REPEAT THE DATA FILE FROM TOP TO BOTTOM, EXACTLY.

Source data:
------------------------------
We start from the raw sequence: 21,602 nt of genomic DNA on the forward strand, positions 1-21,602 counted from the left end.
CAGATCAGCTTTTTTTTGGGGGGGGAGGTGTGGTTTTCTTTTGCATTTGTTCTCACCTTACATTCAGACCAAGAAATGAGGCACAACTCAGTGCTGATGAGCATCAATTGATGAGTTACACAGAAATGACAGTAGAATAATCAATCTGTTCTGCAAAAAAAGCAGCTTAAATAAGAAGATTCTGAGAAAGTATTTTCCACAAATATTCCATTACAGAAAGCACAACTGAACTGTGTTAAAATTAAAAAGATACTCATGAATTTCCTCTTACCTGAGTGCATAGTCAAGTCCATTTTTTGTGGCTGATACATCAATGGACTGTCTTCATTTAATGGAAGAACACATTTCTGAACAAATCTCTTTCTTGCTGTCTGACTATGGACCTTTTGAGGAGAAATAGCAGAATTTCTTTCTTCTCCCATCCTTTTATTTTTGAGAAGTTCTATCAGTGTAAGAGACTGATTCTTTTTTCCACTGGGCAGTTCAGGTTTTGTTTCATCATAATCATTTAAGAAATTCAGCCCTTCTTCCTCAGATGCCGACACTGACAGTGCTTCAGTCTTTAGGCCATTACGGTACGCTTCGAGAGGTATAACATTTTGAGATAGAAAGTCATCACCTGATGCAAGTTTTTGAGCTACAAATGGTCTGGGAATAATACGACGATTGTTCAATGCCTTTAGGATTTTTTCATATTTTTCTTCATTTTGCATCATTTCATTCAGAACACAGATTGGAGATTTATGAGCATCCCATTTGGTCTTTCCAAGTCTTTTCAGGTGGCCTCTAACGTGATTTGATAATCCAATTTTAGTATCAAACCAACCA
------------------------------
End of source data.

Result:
We start from the raw sequence: 21,602 nt of genomic DNA on the forward strand, positions 1-21,602 counted from the left end.
CAGATCAGCTTTTTTTTGGGGGGGGAGGTGTGGTTTTCTTTTGCATTTGTTCTCACCTTACATTCAGACCAAGAAATGAGGCACAACTCAGTGCTGATGAGCATCAATTGATGAGTTACACAGAAATGACAGTAGAATAATCAATCTGTTCTGCAAAAAAAGCAGCTTAAATAAGAAGATTCTGAGAAAGTATTTTCCACAAATATTCCATTACAGAAAGCACAACTGAACTGTGTTAAAATTAAAAAGATACTCATGAATTTCCTCTTACCTGAGTGCATAGTCAAGTCCATTTTTTGTGGCTGATACATCAATGGACTGTCTTCATTTAATGGAAGAACACATTTCTGAACAAATCTCTTTCTTGCTGTCTGACTATGGACCTTTTGAGGAGAAATAGCAGAATTTCTTTCTTCTCCCATCCTTTTATTTTTGAGAAGTTCTATCAGTGTAAGAGACTGATTCTTTTTTCCACTGGGCAGTTCAGGTTTTGTTTCATCATAATCATTTAAGAAATTCAGCCCTTCTTCCTCAGATGCCGACACTGACAGTGCTTCAGTCTTTAGGCCATTACGGTACGCTTCGAGAGGTATAACATTTTGAGATAGAAAGTCATCACCTGATGCAAGTTTTTGAGCTACAAATGGTCTGGGAATAATACGACGATTGTTCAATGCCTTTAGGATTTTTTCATATTTTTCTTCATTTTGCATCATTTCATTCAGAACACAGATTGGAGATTTATGAGCATCCCATTTGGTCTTTCCAAGTCTTTTCAGGTGGCCTCTAACGTGATTTGATAATCCAATTTTAGTATCAAACCAACCA